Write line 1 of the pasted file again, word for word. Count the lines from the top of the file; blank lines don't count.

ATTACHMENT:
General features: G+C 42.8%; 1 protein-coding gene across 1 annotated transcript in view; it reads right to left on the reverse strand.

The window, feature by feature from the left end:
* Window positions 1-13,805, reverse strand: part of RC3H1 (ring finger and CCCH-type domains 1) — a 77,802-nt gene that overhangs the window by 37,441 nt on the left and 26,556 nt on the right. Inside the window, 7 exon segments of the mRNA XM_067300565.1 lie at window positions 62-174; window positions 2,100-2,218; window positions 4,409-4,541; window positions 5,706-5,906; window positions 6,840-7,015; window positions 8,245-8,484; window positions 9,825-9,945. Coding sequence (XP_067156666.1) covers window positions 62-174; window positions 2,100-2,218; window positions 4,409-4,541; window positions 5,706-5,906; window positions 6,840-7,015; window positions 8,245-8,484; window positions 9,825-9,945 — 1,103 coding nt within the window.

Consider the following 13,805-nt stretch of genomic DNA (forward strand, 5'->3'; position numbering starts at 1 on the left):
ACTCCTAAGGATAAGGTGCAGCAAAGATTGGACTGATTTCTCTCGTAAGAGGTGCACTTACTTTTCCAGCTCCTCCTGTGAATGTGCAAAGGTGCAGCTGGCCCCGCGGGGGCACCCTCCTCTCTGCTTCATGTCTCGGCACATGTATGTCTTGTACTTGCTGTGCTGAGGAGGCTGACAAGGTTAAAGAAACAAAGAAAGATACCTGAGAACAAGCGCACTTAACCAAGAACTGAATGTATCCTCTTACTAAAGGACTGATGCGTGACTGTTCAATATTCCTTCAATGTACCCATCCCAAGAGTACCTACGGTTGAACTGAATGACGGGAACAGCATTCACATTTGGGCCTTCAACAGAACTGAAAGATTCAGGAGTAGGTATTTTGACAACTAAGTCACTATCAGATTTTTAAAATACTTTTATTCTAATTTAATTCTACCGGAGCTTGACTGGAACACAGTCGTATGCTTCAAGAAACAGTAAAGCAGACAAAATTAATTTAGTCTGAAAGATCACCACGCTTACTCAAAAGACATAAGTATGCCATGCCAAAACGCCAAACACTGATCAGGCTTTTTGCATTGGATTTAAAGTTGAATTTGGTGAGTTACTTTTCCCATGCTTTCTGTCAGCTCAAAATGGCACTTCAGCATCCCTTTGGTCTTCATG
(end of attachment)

General features: G+C 42.8%; 1 protein-coding gene across 1 annotated transcript in view; it reads right to left on the reverse strand.